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How to Talk to the News Media

Every year, the local media in your communities may come knocking for a story about fireworks. Here are some pointers that we hope will help make the interview a little easier, keep ‘em coming back year-after-year and bring free publicity for your stores.
When you enter the world of the media, you can end up in treacherous territory if you don’t know a few of the rules. The stakes can be high, but with success you can get some easy publicity, enhanced reputation and even improved sales.
Nothing can guarantee success with the media. However, if you put into practice some of these ideas, you’ll definitely improve the odds and play the media’s game to your advantage.

HOW TO HELP THE REPORTER
Most reporters are simply trying to do a positive seasonal story about fireworks, and it’s not going to be a 60 Minutes “gotcha” style interview. (if you get one of those calls, please let us know so we can help you!) Anything you can do to make a reporter’s story better and their job easier, helps you build an ongoing relationship and keeps them returning to you as a trusted resource on fireworks.
Even though reporters won’t give you a list of questions in advance, they will give you a general idea of what the story topic is and are typically open to suggestions if you have a newsy (non-promotional) story angle.
When a reporter calls:

  1. Find out what they want. If it is a phone interview for the newspaper, ask about the story topic and when their deadline is so that you can call them back after you’ve gathered your thoughts, done some research and written a few notes. Never jump into an interview with a journalist without taking some time to think about your responses.
  2. For TV, you may only have a few hours or a day or two before the interview. Find out the topic and offer your location so that it can be a positive segment.
  3. Immediacy is important for all news outlets. You will never get a call from a journalist for an interview that’s scheduled a week in advance. These interviews that feel last minute to many of us and during our busiest time of the year, have to be answered promptly and politely if we want to build a relationship with the media.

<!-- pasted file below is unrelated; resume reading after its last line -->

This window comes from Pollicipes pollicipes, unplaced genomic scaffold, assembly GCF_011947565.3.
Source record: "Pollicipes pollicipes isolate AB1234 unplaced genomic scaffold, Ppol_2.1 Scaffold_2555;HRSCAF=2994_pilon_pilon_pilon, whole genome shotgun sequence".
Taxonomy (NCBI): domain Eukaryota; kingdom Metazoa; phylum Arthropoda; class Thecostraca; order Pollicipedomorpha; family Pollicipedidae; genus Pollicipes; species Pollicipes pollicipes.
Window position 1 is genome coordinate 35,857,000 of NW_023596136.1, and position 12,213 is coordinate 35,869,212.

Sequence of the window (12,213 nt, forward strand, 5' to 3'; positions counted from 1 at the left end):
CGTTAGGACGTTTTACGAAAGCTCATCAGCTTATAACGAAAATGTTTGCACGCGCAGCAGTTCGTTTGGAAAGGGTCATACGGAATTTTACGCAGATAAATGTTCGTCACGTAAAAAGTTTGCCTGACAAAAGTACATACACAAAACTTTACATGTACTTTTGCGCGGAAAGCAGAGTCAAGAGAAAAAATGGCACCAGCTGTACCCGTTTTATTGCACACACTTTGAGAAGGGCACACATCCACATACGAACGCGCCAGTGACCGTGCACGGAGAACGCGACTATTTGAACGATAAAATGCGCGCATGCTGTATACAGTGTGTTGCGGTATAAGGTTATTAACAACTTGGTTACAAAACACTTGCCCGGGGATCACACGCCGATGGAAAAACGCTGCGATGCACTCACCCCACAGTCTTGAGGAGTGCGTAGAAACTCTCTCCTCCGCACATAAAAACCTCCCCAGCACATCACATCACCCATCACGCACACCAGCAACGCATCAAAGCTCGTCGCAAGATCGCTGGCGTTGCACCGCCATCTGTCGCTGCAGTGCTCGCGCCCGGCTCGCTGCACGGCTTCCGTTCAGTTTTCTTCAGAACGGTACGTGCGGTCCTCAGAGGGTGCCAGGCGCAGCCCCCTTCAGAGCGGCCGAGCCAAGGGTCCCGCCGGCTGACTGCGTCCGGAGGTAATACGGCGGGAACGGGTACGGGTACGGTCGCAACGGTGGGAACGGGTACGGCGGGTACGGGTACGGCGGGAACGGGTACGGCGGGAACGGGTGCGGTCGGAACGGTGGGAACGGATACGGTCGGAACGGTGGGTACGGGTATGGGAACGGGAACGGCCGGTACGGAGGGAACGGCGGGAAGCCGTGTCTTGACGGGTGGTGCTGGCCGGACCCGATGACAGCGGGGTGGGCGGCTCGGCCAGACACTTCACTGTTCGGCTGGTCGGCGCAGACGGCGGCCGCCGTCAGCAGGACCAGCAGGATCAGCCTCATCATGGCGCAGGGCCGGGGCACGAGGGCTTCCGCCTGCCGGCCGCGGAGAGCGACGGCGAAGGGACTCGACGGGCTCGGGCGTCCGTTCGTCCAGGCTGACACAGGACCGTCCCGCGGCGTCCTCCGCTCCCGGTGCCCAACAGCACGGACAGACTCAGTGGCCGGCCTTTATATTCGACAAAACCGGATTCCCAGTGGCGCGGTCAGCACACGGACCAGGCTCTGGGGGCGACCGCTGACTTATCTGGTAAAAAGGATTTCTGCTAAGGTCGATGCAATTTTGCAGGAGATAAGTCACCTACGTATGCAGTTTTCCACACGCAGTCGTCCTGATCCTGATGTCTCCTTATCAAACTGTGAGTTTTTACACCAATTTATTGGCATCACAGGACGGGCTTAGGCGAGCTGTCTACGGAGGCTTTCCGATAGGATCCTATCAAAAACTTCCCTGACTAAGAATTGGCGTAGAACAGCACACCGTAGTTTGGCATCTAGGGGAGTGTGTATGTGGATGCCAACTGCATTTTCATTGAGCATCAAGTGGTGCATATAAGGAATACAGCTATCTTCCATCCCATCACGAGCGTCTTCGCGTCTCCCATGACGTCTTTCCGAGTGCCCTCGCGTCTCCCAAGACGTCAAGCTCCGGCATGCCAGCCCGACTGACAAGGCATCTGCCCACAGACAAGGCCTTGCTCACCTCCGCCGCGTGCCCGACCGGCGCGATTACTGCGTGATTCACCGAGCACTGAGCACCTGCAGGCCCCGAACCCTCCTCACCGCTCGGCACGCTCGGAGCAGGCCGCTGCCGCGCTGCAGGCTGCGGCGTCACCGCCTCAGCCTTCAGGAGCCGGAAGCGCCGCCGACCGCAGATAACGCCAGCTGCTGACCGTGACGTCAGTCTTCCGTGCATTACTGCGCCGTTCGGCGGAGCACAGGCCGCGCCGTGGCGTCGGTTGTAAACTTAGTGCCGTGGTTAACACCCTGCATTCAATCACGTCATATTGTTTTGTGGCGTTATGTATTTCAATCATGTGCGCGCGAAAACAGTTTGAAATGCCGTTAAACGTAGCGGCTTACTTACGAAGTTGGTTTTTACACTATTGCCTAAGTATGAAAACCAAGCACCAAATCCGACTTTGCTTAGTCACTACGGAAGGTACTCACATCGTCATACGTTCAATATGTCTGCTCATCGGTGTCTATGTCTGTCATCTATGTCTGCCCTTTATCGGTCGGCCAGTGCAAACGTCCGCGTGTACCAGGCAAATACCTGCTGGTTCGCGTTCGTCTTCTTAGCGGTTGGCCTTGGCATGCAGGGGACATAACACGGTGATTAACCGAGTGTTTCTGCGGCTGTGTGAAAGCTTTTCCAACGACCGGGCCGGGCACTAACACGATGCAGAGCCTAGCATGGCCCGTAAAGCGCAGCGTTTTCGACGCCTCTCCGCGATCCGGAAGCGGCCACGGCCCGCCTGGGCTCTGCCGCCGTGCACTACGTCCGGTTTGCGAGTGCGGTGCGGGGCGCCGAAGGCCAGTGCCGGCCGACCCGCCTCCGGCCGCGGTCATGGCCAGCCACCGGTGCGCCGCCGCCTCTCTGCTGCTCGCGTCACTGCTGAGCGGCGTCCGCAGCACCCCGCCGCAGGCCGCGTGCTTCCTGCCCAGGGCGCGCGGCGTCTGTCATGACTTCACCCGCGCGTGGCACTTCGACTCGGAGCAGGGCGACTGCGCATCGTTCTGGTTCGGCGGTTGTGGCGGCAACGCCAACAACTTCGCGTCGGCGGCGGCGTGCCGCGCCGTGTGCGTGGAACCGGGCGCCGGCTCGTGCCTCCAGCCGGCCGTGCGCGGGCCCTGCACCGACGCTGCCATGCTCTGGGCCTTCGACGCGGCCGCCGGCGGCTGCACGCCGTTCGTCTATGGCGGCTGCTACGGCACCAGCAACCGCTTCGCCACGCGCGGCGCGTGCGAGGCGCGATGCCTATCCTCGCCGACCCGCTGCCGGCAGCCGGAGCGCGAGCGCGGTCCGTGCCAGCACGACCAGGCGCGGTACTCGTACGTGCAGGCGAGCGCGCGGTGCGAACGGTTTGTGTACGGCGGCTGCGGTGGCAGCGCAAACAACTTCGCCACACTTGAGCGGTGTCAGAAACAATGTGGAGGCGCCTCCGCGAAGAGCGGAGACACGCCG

4. For newspaper, invite them to send a photographer to your location so that they include a photo with the story.
  5. You will not get an opportunity to review or edit the story before it is published in the paper or airs on TV.

INTERVIEW TECHNIQUES
A TV reporter may videotape a conversation with you but use only a small part of it on the air. That “soundbite” (a 10 – 12 second piece edited from the longer interview) is considered your best, most concise part of your interview. It’s worth thinking about what this messaging might be!
Reporters don’t usually need a lot of in-depth details. Don’t worry about getting into complicated issues and information. Try to think about the 3 most important things you want to get across on any story angle.
TV stories require interesting video and will often determine whether or not a story gets covered by television journalists. In their view, the better the pictures, the better the story. Are you doing a demo night? Do you have a unique display or something interesting at your store or an employee story? If so, explain that to local TV illustrating what the visuals would be.
Anticipate the questions and answers! Once you’ve spoken with the reporter and know the story topic, it’s easy to guess at a few of the questions that might be asked: What are some safety tips you can offer consumers this year? Are fireworks safe? What are some of your best and safest fireworks? We recommend you write key positive messages, find supporting examples and practice your responses.

POSSIBLE STORY TOPICS
Know your facts – Talk about the laws in your area and be up-to-speed on sale dates.
Safety – Offer a list of top safety tips for users. Explain that fireworks have improved over the years and are manufactured differently/more safely today, but it is still important to remember a few key things when enjoying fireworks. Ideas include: use a hard/flat surface area, secure larger fireworks with cement blocks or other securing, know your surroundings and local laws, have a garden hose nearby, keep away from dry brush and grasses, light one at a time and dispose of correctly.
Specific fireworks – set up a display of your top selling/most popular, your best buy under $25, or your longtime favorites.

PR FIRM ON HAND
We are happy for you to call our PR consultant, Megan Neher PR, if you have questions surrounding an upcoming interview or need assistance with messaging. We also will write and distribute general interview messaging for possible media interviews. These news interviews don’t happen by accident. We would encourage you to reach out to your local TV stations, newspapers and radio stations and offer to be an expert resource on all things fireworks. A simple email or phone call to the newsroom is the best way to start!

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